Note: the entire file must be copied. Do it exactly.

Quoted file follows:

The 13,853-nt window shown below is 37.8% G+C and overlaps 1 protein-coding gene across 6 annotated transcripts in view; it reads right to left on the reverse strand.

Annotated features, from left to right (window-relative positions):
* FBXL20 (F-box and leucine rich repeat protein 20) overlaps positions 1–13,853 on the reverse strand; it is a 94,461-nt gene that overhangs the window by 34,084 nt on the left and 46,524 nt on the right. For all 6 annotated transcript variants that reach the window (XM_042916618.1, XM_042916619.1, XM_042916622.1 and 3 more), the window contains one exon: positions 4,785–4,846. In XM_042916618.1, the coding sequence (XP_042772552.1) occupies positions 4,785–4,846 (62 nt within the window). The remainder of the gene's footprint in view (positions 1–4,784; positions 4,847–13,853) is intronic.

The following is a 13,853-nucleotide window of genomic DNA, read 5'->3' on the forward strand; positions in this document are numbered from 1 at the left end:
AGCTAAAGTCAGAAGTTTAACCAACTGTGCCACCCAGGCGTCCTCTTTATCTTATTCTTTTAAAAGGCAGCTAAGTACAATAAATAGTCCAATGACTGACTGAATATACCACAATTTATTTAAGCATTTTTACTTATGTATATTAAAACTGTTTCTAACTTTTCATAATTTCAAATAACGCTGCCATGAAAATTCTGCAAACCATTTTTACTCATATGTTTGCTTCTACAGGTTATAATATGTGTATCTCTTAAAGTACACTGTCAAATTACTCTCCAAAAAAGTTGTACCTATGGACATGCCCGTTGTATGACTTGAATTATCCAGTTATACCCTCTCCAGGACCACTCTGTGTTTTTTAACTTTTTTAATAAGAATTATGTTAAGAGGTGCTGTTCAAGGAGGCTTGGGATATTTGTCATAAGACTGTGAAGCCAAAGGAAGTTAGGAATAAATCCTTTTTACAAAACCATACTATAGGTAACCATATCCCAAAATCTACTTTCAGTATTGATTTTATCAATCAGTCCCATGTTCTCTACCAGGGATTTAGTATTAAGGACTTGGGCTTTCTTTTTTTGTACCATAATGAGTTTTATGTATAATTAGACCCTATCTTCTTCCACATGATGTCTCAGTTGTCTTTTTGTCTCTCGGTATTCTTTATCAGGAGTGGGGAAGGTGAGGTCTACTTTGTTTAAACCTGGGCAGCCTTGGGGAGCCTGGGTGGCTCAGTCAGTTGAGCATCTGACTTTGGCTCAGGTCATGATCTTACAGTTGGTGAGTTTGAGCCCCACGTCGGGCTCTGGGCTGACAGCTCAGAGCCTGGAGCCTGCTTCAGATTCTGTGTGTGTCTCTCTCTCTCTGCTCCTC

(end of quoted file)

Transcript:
The 13,853-nt window shown below is 37.8% G+C and overlaps 1 protein-coding gene across 6 annotated transcripts in view; it reads right to left on the reverse strand.

Annotated features, from left to right (window-relative positions):
* FBXL20 (F-box and leucine rich repeat protein 20) overlaps positions 1–13,853 on the reverse strand; it is a 94,461-nt gene that overhangs the window by 34,084 nt on the left and 46,524 nt on the right. For all 6 annotated transcript variants that reach the window (XM_042916618.1, XM_042916619.1, XM_042916622.1 and 3 more), the window contains one exon: positions 4,785–4,846. In XM_042916618.1, the coding sequence (XP_042772552.1) occupies positions 4,785–4,846 (62 nt within the window). The remainder of the gene's footprint in view (positions 1–4,784; positions 4,847–13,853) is intronic.

The following is a 13,853-nucleotide window of genomic DNA, read 5'->3' on the forward strand; positions in this document are numbered from 1 at the left end:
AGCTAAAGTCAGAAGTTTAACCAACTGTGCCACCCAGGCGTCCTCTTTATCTTATTCTTTTAAAAGGCAGCTAAGTACAATAAATAGTCCAATGACTGACTGAATATACCACAATTTATTTAAGCATTTTTACTTATGTATATTAAAACTGTTTCTAACTTTTCATAATTTCAAATAACGCTGCCATGAAAATTCTGCAAACCATTTTTACTCATATGTTTGCTTCTACAGGTTATAATATGTGTATCTCTTAAAGTACACTGTCAAATTACTCTCCAAAAAAGTTGTACCTATGGACATGCCCGTTGTATGACTTGAATTATCCAGTTATACCCTCTCCAGGACCACTCTGTGTTTTTTAACTTTTTTAATAAGAATTATGTTAAGAGGTGCTGTTCAAGGAGGCTTGGGATATTTGTCATAAGACTGTGAAGCCAAAGGAAGTTAGGAATAAATCCTTTTTACAAAACCATACTATAGGTAACCATATCCCAAAATCTACTTTCAGTATTGATTTTATCAATCAGTCCCATGTTCTCTACCAGGGATTTAGTATTAAGGACTTGGGCTTTCTTTTTTTGTACCATAATGAGTTTTATGTATAATTAGACCCTATCTTCTTCCACATGATGTCTCAGTTGTCTTTTTGTCTCTCGGTATTCTTTATCAGGAGTGGGGAAGGTGAGGTCTACTTTGTTTAAACCTGGGCAGCCTTGGGGAGCCTGGGTGGCTCAGTCAGTTGAGCATCTGACTTTGGCTCAGGTCATGATCTTACAGTTGGTGAGTTTGAGCCCCACGTCGGGCTCTGGGCTGACAGCTCAGAGCCTGGAGCCTGCTTCAGATTCTGTGTGTGTCTCTCTCTCTCTGCTCCTC